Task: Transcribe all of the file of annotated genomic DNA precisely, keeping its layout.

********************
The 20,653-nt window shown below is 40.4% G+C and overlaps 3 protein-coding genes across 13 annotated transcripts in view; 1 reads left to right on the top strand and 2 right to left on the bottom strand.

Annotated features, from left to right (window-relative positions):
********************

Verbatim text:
The 20,653-nt window shown below is 40.4% G+C and overlaps 3 protein-coding genes across 13 annotated transcripts in view; 1 reads left to right on the top strand and 2 right to left on the bottom strand.

Annotated features, from left to right (window-relative positions):